On Condolences, From My Son

My boys know things about loss and love. Over the last four years we have lost my grandparents, my stepmother, Tricia’s dad, and my mom—the last two in just the past few months. In the time between we have lost three cats and a dog, all of which were years older than the children—all of which they had always known. The boys have experienced sadness in quantity and quality, something that many of us don’t need face until we are somewhat older, and now, through experiences I rather they never had, they know the things that I have mentioned. And they know so much more.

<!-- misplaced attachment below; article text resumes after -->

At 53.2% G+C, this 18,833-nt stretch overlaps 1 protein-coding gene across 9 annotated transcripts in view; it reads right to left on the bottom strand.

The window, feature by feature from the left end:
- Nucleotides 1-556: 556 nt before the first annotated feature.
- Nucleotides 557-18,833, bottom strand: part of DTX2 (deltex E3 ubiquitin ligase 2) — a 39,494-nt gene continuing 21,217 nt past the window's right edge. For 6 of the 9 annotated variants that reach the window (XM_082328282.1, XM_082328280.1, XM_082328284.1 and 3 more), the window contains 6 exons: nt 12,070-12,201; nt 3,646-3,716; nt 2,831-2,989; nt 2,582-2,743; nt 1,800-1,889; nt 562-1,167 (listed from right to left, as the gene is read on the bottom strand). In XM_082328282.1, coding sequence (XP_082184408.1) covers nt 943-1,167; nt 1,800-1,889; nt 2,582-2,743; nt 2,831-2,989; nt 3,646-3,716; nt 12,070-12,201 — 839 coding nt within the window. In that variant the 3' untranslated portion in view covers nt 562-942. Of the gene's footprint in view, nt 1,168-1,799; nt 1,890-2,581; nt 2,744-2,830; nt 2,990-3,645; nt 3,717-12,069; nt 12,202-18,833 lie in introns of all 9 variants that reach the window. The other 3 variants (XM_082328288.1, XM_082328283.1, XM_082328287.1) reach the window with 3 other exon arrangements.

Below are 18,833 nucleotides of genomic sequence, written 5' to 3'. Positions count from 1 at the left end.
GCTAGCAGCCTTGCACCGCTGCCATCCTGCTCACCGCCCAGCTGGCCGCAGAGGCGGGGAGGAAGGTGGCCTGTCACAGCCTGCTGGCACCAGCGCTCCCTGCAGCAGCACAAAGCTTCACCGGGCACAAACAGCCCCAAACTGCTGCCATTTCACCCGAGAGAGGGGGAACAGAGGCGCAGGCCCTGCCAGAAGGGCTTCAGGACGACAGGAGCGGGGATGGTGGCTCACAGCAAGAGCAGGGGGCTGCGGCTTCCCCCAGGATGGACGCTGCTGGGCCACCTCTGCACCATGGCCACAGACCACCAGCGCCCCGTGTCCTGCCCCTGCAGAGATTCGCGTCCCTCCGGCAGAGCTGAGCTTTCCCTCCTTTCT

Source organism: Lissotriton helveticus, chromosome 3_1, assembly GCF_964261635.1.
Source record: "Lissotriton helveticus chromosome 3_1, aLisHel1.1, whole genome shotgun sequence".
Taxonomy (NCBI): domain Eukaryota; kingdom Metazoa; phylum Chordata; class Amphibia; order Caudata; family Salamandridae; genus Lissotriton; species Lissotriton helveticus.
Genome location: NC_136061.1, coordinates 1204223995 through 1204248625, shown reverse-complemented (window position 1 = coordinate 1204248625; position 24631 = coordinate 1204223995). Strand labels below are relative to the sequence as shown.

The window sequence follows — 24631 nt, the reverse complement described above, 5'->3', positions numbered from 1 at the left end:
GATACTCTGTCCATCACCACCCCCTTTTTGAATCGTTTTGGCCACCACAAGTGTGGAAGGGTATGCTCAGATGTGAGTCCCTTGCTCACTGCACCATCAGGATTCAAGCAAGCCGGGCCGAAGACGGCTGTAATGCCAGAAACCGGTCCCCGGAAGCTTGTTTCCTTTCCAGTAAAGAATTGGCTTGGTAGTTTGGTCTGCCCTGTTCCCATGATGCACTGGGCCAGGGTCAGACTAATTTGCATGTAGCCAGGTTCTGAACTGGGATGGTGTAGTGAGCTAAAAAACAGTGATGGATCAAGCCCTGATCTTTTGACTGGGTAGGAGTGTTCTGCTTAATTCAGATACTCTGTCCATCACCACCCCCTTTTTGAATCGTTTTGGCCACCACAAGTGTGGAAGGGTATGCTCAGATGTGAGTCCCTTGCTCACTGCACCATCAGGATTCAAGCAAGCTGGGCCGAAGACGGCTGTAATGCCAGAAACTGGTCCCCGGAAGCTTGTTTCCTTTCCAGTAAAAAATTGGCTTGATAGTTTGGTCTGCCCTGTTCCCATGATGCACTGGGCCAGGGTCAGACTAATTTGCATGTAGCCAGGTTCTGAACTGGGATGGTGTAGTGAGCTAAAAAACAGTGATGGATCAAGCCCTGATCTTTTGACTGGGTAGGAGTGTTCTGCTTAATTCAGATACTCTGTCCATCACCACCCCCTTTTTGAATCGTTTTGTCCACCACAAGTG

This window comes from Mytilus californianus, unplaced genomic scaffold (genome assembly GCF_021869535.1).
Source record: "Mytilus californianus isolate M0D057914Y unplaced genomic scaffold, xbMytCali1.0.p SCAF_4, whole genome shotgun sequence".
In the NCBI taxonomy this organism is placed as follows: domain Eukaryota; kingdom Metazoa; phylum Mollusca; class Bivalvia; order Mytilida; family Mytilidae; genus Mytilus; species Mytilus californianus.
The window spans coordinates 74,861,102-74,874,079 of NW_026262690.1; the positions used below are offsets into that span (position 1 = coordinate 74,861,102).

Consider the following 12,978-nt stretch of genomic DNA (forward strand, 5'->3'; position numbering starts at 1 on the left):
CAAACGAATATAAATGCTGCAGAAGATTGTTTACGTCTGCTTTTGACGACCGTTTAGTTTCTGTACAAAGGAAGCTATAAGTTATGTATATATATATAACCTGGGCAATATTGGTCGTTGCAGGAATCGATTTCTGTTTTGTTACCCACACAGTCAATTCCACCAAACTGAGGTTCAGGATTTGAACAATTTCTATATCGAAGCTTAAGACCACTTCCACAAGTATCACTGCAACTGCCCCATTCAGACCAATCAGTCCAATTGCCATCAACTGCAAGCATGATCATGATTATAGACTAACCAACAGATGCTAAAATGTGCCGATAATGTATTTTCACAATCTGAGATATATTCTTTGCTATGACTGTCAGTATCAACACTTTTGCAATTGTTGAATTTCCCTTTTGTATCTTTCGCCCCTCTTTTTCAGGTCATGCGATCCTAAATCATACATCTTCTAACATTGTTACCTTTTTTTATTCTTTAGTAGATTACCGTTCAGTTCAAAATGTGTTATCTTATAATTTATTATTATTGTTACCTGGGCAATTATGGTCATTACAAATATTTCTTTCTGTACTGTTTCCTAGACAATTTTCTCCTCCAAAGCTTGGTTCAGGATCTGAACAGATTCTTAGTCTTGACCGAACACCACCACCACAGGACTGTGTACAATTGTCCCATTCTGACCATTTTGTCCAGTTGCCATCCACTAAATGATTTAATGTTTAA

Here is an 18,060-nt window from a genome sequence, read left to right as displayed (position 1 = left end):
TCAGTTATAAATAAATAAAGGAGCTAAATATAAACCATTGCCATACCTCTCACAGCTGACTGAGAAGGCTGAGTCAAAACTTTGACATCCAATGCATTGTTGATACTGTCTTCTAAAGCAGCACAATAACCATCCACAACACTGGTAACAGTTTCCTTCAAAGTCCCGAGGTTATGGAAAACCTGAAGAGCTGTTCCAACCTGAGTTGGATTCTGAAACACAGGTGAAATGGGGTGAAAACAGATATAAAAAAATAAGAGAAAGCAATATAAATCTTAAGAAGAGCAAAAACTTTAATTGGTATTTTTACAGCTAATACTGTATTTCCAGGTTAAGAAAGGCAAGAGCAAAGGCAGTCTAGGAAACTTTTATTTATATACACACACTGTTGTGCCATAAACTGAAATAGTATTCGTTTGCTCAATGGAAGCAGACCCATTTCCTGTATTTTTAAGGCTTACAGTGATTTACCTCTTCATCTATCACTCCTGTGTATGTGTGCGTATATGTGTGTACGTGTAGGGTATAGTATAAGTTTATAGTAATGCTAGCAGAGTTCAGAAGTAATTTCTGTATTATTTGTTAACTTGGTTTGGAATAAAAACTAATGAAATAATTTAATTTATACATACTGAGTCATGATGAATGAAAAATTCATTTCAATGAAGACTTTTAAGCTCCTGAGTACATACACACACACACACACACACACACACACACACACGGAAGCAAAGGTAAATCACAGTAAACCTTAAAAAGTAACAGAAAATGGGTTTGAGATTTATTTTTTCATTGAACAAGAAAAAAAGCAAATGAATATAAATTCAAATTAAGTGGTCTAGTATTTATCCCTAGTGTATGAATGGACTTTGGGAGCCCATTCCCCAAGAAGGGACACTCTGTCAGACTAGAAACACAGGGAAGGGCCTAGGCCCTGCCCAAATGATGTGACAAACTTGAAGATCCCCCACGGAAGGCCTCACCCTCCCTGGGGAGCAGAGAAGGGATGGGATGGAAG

Atticus came home from school yesterday to say that his teacher’s father had died over the weekend, and that she had taken the day off.

“Of course,” I said. “I am sorry to hear that.”

I am still taking days off.

“The substitute teacher said we should write her a note,” he added. “We should write whatever we want.”

And then, armed with pencil and understanding, he disappeared into the kitchen to offer his condolences. This is what he wrote:

kid, condolences, empathy, sympathy, compassion, death, talking, communication, bonds


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